The San Jose Mercury News article demonstrates, among other things, the herd instinct of home lenders.

If a home cash flows after the down payment, why would the banks balk? Who are they trying to punish? It looks like they are trying to punish themselves for their own stupidity for lending to investors on homes that were miles from cash flowing in 2004, 2005 and 2006.

Great job, banks, of shooting yourself in the foot.

Barry and her husband recently bought a foreclosed house in Sacramento for $114,000; the previous owner owed about $250,000 on the property when the bank repossessed it. Even with a 25 percent down payment, they were unable to find a loan because they have more than four outstanding mortgages, so they paid in cash.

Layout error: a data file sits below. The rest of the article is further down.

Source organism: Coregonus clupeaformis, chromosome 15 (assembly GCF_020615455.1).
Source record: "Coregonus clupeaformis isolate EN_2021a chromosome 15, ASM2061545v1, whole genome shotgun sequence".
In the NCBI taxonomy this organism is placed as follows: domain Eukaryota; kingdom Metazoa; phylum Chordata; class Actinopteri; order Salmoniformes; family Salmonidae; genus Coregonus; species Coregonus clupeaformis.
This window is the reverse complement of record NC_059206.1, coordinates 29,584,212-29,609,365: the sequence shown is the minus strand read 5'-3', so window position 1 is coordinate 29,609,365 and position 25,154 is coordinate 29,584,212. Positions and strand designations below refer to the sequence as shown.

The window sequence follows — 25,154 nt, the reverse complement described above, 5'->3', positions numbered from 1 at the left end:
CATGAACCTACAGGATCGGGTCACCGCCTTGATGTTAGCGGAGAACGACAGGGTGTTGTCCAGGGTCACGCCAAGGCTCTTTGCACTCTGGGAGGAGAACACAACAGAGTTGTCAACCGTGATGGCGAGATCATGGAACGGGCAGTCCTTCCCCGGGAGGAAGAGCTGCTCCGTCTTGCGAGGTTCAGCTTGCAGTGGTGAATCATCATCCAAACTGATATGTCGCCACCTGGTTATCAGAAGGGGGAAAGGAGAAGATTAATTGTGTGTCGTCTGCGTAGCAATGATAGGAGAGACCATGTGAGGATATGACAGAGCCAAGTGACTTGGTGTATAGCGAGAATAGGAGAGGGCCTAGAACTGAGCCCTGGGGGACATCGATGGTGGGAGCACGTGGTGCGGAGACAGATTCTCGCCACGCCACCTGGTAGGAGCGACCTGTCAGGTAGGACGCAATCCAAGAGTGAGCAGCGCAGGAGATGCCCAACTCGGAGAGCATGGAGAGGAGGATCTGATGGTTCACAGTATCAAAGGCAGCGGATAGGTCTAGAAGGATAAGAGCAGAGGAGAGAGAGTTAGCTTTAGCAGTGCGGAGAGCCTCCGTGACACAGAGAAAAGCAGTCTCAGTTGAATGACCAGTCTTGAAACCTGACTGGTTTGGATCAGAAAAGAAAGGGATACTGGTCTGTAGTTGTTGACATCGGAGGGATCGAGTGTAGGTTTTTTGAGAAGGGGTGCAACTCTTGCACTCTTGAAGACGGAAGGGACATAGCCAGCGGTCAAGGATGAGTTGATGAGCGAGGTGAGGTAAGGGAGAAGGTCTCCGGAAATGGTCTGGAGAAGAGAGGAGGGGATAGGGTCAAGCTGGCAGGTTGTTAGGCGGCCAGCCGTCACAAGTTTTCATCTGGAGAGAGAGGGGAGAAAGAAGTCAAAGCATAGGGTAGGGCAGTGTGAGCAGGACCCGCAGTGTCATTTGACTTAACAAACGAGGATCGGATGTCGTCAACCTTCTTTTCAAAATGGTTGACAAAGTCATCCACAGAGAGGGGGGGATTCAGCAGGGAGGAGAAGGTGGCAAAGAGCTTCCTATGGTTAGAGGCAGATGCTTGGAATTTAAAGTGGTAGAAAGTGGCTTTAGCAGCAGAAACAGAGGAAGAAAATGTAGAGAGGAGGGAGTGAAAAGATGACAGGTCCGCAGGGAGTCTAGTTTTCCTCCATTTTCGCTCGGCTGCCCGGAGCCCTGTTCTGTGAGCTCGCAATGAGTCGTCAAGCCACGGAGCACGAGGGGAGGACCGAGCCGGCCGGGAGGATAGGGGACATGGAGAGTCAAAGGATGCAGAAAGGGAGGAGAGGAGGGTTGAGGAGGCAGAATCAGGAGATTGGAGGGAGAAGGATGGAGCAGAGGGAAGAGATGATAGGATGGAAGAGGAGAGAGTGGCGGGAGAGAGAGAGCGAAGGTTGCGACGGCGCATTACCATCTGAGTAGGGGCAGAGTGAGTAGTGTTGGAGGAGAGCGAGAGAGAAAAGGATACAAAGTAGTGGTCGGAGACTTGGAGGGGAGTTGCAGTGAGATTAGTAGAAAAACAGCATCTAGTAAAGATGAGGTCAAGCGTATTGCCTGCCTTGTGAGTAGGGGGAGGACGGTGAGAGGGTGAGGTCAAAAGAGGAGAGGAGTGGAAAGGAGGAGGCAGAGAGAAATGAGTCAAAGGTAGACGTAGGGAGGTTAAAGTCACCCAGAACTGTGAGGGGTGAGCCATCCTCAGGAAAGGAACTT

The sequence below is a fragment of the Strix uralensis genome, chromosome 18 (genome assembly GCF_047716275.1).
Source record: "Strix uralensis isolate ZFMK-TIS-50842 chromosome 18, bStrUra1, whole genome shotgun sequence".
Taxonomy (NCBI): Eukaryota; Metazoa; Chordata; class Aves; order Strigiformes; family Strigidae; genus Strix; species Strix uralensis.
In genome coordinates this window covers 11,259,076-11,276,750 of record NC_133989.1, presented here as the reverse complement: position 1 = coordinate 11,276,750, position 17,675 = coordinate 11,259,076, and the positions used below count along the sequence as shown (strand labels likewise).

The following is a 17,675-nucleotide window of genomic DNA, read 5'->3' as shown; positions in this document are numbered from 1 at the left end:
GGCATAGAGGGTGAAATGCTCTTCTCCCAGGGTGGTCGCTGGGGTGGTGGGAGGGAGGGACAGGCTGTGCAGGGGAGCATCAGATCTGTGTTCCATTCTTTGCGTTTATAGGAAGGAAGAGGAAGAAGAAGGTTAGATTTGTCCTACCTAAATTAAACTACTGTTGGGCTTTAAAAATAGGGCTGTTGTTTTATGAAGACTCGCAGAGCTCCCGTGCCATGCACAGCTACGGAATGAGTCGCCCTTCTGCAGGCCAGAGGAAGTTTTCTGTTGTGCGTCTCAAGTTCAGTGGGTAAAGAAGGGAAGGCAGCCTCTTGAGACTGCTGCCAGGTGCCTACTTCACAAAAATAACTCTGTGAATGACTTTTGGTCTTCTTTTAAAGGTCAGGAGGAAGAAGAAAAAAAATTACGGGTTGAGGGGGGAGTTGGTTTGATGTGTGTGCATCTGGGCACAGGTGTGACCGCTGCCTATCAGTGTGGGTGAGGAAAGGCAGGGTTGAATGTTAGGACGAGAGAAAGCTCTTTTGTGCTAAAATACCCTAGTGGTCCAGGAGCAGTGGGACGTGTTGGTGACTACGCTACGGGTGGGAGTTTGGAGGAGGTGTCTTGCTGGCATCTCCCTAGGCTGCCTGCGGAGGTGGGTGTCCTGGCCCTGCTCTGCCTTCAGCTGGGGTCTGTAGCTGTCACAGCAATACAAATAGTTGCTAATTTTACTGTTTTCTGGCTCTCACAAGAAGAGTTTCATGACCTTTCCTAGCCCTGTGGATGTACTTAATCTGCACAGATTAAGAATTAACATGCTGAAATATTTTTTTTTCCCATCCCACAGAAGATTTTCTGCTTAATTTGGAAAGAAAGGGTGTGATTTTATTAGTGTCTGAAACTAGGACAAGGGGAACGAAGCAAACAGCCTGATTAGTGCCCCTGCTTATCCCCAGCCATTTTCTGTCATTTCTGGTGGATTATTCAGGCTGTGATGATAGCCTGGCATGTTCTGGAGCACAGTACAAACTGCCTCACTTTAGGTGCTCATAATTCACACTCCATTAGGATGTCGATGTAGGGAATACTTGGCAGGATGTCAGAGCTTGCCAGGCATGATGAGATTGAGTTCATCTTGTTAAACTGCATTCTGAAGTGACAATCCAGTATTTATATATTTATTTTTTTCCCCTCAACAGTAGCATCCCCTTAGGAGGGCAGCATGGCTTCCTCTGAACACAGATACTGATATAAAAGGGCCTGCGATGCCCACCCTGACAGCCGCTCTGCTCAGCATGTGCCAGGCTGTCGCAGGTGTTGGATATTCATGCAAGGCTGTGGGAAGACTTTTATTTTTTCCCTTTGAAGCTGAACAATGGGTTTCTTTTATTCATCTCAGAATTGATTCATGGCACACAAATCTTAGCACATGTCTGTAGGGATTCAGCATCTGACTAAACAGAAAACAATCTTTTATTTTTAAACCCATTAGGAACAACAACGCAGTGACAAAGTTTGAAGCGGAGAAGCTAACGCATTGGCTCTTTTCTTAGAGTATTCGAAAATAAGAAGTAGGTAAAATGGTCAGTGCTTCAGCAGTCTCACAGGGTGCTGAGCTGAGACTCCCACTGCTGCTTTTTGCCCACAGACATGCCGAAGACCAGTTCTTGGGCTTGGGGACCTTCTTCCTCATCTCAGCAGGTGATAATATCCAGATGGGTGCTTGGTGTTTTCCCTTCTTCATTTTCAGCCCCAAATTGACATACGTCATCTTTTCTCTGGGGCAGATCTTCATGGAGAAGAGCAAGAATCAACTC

Consequently, the industry has “dramatically retrenched” on non-owner-occupied loans, George said, and is reverting to lending guidelines last seen eight or 10 years ago.

That means banks once again view these loans as riskier than loans for primary residences, and to qualify borrowers typically need down payments of between 15 and 30 percent, credit scores of 720 or higher, and income and assets they can prove. Lenders also charge higher interest on such loans. Smith, for example, is paying 8.25 percent on the three most recent loans he obtained to buy properties in Dallas. The national average rate for 30-year mortgages for owner-occupied properties, however, was 6.43 percent last month, according to Freddie Mac.

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